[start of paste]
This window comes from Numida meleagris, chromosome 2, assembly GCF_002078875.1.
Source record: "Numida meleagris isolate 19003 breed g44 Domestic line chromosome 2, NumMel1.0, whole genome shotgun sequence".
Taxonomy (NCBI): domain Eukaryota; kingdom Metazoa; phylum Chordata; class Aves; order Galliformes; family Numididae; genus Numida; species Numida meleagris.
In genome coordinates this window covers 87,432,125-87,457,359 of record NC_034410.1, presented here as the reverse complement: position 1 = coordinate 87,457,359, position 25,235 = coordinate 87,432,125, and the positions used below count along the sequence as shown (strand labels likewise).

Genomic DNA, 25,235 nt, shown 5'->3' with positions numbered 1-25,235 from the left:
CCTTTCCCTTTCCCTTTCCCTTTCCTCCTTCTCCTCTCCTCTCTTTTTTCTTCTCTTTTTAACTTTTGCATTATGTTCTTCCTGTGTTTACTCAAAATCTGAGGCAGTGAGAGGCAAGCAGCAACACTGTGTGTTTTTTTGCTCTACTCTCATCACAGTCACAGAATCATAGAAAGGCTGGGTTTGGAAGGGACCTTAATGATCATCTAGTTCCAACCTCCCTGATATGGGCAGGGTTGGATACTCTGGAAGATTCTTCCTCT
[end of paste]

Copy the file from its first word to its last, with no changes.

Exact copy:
This window comes from Numida meleagris, chromosome 2, assembly GCF_002078875.1.
Source record: "Numida meleagris isolate 19003 breed g44 Domestic line chromosome 2, NumMel1.0, whole genome shotgun sequence".
Taxonomy (NCBI): domain Eukaryota; kingdom Metazoa; phylum Chordata; class Aves; order Galliformes; family Numididae; genus Numida; species Numida meleagris.
In genome coordinates this window covers 87,432,125-87,457,359 of record NC_034410.1, presented here as the reverse complement: position 1 = coordinate 87,457,359, position 25,235 = coordinate 87,432,125, and the positions used below count along the sequence as shown (strand labels likewise).

Genomic DNA, 25,235 nt, shown 5'->3' with positions numbered 1-25,235 from the left:
CCTTTCCCTTTCCCTTTCCCTTTCCTCCTTCTCCTCTCCTCTCTTTTTTCTTCTCTTTTTAACTTTTGCATTATGTTCTTCCTGTGTTTACTCAAAATCTGAGGCAGTGAGAGGCAAGCAGCAACACTGTGTGTTTTTTTGCTCTACTCTCATCACAGTCACAGAATCATAGAAAGGCTGGGTTTGGAAGGGACCTTAATGATCATCTAGTTCCAACCTCCCTGATATGGGCAGGGTTGGATACTCTGGAAGATTCTTCCTCT